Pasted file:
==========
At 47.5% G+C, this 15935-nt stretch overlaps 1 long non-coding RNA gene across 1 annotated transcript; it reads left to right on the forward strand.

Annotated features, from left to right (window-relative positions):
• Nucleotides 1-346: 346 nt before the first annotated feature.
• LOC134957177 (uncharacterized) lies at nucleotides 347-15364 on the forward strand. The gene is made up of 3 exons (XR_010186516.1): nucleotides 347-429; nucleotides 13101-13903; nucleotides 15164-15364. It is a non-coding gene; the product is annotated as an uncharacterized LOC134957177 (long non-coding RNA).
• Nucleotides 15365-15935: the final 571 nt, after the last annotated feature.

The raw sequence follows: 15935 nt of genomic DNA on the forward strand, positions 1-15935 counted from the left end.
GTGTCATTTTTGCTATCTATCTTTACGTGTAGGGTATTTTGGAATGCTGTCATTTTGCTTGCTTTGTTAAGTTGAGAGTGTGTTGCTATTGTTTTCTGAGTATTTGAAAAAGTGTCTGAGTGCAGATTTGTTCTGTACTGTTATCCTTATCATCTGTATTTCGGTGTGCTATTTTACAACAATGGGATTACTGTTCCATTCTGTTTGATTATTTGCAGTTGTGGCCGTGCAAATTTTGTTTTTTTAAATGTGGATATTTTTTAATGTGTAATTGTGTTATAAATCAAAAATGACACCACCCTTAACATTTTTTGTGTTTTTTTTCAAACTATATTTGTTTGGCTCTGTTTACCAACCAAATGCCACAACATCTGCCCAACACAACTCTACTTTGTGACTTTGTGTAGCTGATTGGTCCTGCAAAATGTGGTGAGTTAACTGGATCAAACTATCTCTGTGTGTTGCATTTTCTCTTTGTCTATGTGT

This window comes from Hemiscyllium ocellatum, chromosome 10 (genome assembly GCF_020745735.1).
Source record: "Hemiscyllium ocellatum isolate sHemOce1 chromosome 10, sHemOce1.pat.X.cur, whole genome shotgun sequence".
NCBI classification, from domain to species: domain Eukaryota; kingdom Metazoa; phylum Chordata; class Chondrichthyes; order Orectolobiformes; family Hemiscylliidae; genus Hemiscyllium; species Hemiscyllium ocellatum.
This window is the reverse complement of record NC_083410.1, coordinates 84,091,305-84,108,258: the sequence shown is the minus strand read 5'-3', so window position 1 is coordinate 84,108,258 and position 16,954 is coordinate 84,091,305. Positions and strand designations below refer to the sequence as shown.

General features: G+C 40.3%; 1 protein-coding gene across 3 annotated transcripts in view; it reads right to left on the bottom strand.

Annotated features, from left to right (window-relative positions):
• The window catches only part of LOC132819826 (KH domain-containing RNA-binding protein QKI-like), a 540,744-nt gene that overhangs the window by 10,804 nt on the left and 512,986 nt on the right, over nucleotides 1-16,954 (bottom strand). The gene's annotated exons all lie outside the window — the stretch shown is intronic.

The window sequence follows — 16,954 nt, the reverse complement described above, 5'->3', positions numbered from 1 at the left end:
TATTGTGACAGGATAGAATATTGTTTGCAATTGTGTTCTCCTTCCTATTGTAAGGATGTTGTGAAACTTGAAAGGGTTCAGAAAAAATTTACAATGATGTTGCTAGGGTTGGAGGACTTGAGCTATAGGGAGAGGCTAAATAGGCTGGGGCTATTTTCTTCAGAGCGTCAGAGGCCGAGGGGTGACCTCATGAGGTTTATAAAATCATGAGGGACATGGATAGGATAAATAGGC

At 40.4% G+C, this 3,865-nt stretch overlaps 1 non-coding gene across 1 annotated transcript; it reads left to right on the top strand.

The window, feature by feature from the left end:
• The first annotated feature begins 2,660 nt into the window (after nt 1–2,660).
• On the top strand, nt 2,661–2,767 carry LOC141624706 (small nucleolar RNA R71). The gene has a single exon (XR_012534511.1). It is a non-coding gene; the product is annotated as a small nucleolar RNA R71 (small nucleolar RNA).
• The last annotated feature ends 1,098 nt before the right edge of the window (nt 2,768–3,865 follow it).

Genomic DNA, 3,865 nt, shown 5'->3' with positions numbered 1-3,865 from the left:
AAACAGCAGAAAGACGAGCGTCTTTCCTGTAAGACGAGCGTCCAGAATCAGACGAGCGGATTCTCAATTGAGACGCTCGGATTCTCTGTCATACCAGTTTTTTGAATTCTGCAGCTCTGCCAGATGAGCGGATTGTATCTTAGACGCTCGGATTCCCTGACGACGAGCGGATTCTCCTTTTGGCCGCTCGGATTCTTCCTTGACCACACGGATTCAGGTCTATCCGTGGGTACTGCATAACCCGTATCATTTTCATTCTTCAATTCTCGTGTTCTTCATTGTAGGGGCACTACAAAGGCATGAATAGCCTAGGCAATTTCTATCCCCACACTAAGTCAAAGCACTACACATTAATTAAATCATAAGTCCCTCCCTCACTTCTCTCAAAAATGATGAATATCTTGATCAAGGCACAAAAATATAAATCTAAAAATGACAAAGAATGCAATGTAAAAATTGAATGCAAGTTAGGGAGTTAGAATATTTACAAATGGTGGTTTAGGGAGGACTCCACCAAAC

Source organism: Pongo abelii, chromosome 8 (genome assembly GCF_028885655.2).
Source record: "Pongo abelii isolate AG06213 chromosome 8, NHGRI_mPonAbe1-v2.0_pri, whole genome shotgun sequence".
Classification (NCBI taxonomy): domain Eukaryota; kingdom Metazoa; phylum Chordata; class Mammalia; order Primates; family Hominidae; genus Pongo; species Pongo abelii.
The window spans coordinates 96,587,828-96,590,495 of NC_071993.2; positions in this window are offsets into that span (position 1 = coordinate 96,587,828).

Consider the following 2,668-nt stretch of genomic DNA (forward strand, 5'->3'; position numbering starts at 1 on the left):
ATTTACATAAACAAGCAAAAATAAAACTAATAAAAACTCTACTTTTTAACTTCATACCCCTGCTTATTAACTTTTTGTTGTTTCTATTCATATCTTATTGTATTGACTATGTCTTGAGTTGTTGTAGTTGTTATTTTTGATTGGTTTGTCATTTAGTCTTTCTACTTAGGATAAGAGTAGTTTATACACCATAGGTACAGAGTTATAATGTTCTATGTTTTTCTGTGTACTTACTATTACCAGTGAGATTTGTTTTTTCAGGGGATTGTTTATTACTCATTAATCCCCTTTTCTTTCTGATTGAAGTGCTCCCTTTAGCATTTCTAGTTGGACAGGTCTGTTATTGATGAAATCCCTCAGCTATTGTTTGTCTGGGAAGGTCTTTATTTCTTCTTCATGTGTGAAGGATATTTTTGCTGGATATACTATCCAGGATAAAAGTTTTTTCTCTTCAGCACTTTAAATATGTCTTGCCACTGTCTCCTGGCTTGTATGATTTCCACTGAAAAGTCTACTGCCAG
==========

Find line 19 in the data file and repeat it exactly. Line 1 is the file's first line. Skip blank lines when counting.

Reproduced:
• The first annotated feature begins 2,660 nt into the window (after nt 1–2,660).